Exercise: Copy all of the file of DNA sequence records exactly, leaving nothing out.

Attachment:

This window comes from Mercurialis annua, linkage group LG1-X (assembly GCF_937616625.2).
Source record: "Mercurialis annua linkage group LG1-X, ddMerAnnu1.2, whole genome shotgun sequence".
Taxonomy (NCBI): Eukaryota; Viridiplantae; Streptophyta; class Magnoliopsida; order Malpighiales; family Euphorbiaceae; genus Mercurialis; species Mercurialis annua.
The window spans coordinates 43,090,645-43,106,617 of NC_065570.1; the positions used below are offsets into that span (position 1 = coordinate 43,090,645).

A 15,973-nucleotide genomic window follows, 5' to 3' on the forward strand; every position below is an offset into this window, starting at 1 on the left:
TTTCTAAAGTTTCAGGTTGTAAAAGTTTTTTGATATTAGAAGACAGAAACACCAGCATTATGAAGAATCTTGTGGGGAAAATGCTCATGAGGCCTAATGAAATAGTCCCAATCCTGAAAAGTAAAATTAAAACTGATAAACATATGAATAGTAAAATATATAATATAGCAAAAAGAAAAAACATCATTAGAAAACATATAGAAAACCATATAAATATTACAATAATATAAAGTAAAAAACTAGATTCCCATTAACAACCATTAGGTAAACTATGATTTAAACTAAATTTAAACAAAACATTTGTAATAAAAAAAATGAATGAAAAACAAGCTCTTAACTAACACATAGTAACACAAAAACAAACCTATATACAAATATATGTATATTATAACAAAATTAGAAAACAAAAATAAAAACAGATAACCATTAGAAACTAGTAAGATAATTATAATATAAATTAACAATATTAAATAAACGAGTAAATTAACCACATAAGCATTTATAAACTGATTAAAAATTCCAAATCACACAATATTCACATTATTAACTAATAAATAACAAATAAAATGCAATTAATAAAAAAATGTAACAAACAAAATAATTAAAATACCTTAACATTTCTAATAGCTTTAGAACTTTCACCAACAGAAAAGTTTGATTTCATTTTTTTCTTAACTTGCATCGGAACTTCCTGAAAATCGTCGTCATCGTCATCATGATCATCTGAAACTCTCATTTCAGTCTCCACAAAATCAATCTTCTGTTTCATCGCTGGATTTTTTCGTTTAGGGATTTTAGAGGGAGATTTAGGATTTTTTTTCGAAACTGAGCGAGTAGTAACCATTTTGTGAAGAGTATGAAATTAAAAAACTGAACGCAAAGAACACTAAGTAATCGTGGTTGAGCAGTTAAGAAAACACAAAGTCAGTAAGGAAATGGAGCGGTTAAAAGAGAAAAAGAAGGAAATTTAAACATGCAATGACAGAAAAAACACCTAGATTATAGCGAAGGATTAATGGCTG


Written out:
This window comes from Mercurialis annua, linkage group LG1-X (assembly GCF_937616625.2).
Source record: "Mercurialis annua linkage group LG1-X, ddMerAnnu1.2, whole genome shotgun sequence".
Taxonomy (NCBI): Eukaryota; Viridiplantae; Streptophyta; class Magnoliopsida; order Malpighiales; family Euphorbiaceae; genus Mercurialis; species Mercurialis annua.
The window spans coordinates 43,090,645-43,106,617 of NC_065570.1; the positions used below are offsets into that span (position 1 = coordinate 43,090,645).

A 15,973-nucleotide genomic window follows, 5' to 3' on the forward strand; every position below is an offset into this window, starting at 1 on the left:
TTTCTAAAGTTTCAGGTTGTAAAAGTTTTTTGATATTAGAAGACAGAAACACCAGCATTATGAAGAATCTTGTGGGGAAAATGCTCATGAGGCCTAATGAAATAGTCCCAATCCTGAAAAGTAAAATTAAAACTGATAAACATATGAATAGTAAAATATATAATATAGCAAAAAGAAAAAACATCATTAGAAAACATATAGAAAACCATATAAATATTACAATAATATAAAGTAAAAAACTAGATTCCCATTAACAACCATTAGGTAAACTATGATTTAAACTAAATTTAAACAAAACATTTGTAATAAAAAAAATGAATGAAAAACAAGCTCTTAACTAACACATAGTAACACAAAAACAAACCTATATACAAATATATGTATATTATAACAAAATTAGAAAACAAAAATAAAAACAGATAACCATTAGAAACTAGTAAGATAATTATAATATAAATTAACAATATTAAATAAACGAGTAAATTAACCACATAAGCATTTATAAACTGATTAAAAATTCCAAATCACACAATATTCACATTATTAACTAATAAATAACAAATAAAATGCAATTAATAAAAAAATGTAACAAACAAAATAATTAAAATACCTTAACATTTCTAATAGCTTTAGAACTTTCACCAACAGAAAAGTTTGATTTCATTTTTTTCTTAACTTGCATCGGAACTTCCTGAAAATCGTCGTCATCGTCATCATGATCATCTGAAACTCTCATTTCAGTCTCCACAAAATCAATCTTCTGTTTCATCGCTGGATTTTTTCGTTTAGGGATTTTAGAGGGAGATTTAGGATTTTTTTTCGAAACTGAGCGAGTAGTAACCATTTTGTGAAGAGTATGAAATTAAAAAACTGAACGCAAAGAACACTAAGTAATCGTGGTTGAGCAGTTAAGAAAACACAAAGTCAGTAAGGAAATGGAGCGGTTAAAAGAGAAAAAGAAGGAAATTTAAACATGCAATGACAGAAAAAACACCTAGATTATAGCGAAGGATTAATGGCTG